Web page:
American News Sep 10, 2021 8:04 PM EST

Missouri police chief resigns, entire department then resigns with him

Every single law enforcement officer in the town of Kimberling City Missouri has summarily resigned, starting with the chief, and followed by a sergeant and three officers, leaving the town without police.

Missouri police chief resigns, entire department then resigns with him
James Anthony Montreal QC
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Every single law enforcement officer in the town of Kimberling City, Missouri has summarily resigned, starting with the chief, and followed by a sergeant and three officers, leaving the town without police.

Police in big city settings have been resigning in droves over the past year or two, often by a whole unit at a time, due to multiple pressures, including what they feel is a lack of support from city governments. In this case, the situation appears to be a little different, however.

According to local outlet KY3, the first resignation to hit the mayor's desk was tendered on Aug. 23 2021. Chief Craig Alexander said that he would greatly miss everybody, but that he had to make a decision to resign.

This was followed later on in the week by Officer Shaun McCafferty, and then closely thereafter by those of the remaining three officers.

The town's mayor, Bob Fritz, commented that the impromptu resignations were "unexpected and the short notice disappointing."

At least two of the officers resigning have said they have accepted jobs with nearby Branson West, to which Fritz mentioned "I didn’t know there were that many openings in Branson West because we didn’t see an advertisements for police."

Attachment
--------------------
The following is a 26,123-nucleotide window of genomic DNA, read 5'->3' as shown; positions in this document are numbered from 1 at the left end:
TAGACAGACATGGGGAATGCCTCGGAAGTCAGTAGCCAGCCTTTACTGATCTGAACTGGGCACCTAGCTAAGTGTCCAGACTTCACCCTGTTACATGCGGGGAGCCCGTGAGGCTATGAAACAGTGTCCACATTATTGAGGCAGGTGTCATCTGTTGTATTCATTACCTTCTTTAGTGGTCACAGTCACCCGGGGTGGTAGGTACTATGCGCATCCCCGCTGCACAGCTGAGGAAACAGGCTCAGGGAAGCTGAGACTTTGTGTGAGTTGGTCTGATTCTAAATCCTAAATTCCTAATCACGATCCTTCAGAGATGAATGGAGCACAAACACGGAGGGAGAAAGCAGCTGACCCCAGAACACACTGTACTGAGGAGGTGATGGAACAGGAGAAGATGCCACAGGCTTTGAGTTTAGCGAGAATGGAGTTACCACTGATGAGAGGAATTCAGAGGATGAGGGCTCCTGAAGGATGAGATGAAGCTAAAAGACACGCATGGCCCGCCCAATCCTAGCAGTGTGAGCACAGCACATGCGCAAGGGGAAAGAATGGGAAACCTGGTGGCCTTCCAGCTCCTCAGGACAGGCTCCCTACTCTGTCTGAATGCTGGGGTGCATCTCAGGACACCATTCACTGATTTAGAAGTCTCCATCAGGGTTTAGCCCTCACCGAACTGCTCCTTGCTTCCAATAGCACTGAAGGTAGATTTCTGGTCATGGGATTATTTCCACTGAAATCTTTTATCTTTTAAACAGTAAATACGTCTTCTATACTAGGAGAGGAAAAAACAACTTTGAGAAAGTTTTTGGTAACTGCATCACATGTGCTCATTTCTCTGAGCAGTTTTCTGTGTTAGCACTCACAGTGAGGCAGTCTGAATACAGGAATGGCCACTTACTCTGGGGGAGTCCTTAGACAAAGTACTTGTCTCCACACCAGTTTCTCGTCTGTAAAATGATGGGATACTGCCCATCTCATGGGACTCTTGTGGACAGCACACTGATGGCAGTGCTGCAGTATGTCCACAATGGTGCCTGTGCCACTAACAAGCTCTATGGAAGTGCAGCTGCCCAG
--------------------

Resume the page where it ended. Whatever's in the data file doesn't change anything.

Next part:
"We’re looking for officers, we’re looking for a new police chief and I think we’ll be fine," continued Fritz.

The municipal government hopes to fill these positions quickly, and in the meantime, the Sheriff's office will have to perform extra duties, which Sheriff Doug Rader commented on as something to be expected in this situation.

"Until [we have replacement officers ready to work], we will be answering all the calls in Kimberling City, we can’t enforce city ordinances, but any other calls we will be handling at this time," mentioned Rader.

Difficulties in filling job vacancies in 2021's America go way beyond law enforcement, however. Critics are saying that overly-generous unemployment schemes are also a large factor in employers having a tough time getting vacancies filled.

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